1. We are cruel sometimes, and sometimes tender.
  2. To push my hair from my eyes, my lover reaches over.
  3. Not long ago, before we knew each other, we thought
  4. the world was over. I’d been sixteen, I remember,
  5. and I didn’t believe in a soul. It had been that September
  6. not so long ago. Regardless, I moved to the city
  7. and called it home. Regardless, there were stars, barely bright,
  8. but they were there, and train-cars carried trapped birds
  9. to the outskirts and let them go. I didn’t understand back then
  10. how or why this life goes, and the stars back then seemed to quiver
  11. in their static holes. I didn’t understand back then. I still don’t.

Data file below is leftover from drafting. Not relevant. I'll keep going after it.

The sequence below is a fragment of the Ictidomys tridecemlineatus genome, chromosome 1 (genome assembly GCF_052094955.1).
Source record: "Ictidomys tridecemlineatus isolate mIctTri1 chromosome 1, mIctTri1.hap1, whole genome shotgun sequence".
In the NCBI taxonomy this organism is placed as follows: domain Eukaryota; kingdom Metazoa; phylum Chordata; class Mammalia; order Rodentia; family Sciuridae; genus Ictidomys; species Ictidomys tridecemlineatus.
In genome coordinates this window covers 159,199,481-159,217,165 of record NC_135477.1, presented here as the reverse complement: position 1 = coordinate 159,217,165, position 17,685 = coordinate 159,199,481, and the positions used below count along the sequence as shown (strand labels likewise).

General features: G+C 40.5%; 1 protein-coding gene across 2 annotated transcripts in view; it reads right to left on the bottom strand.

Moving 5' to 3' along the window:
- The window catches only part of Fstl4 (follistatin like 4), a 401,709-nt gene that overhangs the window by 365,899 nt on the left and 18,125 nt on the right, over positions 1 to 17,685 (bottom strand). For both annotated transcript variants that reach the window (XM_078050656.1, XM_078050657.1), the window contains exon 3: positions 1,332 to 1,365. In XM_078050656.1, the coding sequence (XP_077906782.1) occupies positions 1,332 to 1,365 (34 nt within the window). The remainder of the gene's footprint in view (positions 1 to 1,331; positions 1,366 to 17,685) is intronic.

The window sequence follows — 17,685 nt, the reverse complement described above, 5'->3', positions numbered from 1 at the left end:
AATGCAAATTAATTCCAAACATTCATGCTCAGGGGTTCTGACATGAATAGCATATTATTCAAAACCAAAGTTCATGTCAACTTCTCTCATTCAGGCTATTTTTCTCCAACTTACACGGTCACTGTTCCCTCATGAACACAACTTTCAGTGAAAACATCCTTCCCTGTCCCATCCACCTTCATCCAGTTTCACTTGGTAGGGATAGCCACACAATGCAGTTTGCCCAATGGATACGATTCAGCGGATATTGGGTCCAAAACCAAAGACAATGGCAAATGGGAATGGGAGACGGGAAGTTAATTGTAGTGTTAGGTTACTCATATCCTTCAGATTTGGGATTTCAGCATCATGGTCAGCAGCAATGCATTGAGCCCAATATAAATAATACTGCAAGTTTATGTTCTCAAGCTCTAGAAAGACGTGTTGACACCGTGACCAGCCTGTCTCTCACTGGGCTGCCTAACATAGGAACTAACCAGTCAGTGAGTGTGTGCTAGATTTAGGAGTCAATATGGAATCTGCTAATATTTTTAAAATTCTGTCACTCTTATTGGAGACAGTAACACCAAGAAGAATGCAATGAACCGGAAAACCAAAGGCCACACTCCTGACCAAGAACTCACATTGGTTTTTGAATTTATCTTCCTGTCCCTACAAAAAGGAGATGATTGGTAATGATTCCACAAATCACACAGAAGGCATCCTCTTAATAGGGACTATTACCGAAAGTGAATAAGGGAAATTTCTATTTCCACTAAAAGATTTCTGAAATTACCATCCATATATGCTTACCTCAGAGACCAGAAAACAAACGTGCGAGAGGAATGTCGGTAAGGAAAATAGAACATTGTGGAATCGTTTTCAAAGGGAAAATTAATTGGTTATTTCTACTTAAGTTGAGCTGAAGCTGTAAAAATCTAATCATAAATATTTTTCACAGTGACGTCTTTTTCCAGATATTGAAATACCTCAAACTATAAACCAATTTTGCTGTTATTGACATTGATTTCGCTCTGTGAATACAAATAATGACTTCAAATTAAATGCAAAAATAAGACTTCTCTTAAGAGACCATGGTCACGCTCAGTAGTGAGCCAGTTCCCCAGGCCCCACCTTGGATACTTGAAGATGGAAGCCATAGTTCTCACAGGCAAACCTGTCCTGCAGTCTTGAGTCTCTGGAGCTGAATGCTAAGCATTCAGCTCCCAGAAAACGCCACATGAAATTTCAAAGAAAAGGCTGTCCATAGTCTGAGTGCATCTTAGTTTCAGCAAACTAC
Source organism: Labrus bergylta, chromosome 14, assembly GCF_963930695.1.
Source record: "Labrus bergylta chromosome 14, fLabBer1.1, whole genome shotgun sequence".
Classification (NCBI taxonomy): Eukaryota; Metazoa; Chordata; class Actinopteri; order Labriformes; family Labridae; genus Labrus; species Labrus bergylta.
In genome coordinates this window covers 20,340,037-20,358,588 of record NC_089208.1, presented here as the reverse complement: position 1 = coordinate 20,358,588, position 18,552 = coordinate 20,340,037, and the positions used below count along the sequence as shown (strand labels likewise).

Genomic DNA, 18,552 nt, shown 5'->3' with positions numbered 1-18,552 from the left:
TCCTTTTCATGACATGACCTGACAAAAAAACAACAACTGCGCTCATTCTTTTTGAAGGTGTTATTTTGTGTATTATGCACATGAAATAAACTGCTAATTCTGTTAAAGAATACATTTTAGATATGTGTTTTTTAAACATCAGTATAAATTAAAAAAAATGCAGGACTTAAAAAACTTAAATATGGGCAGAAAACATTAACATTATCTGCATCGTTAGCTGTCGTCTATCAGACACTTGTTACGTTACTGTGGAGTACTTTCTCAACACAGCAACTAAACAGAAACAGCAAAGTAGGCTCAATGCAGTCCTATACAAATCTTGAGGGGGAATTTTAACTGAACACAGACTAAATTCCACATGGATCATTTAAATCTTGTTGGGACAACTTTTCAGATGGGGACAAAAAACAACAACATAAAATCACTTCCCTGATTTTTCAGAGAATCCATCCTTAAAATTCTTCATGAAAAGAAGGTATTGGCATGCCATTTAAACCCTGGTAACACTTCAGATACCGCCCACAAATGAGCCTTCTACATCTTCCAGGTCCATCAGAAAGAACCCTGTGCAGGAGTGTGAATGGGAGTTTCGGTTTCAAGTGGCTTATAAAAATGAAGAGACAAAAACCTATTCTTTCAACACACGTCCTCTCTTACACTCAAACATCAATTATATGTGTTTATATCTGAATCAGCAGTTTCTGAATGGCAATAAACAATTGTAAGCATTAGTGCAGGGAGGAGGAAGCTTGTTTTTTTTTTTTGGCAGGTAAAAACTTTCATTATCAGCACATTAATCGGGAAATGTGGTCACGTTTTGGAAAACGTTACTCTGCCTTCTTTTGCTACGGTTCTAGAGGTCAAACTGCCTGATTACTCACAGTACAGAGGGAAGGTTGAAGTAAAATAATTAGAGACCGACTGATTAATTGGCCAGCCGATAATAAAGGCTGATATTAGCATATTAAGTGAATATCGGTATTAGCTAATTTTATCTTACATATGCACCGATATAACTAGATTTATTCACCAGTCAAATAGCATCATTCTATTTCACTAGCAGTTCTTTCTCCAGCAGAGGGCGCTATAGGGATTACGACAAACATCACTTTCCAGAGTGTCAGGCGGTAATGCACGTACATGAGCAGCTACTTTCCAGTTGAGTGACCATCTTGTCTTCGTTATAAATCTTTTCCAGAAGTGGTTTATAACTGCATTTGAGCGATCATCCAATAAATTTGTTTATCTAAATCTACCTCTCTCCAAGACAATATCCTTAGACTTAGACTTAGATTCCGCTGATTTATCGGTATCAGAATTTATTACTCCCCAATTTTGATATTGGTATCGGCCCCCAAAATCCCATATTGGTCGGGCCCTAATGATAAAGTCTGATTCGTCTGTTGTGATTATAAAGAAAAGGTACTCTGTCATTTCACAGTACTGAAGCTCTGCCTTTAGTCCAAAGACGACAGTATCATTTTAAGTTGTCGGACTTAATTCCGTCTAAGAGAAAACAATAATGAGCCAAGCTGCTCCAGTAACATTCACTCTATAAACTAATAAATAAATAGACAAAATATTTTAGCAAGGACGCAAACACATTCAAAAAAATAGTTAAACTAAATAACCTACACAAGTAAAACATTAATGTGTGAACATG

12. Now, some nights, my lover reaches over. If we’re brave,
  13. we call it love, if we’re tender. Once, I thought our love was over.
  14. Tonight, we climb a ladder. Crowds gather on streets below.
  15. They think the war is over. On the roof, we drink beer,
  16. know better. Once, we thought the city would be the answer.
  17. Once, we thought the stars were souls of those lost long ago.
  18. Flocks of birds burst from trains like clouds of smoke,
  19. and stars were fixed, regardless, above the ending world.
  20. Tonight, crowds hold up lighters like faith or hope. Tonight,
  21. the stars are barely there, not cruel, not tender, and seen,
  22. if remembered, by anyone, anywhere. The city wasn’t the answer,
  23. but I live here still. Tell me again, I say, about the soul,
  24. and my lover says, We are made of old stars, remember. Tonight,
  25. he is tender. To put out the stars, I reach up, to be cruel.
  26. I wanted to believe in something, once. I wanted to remember it all.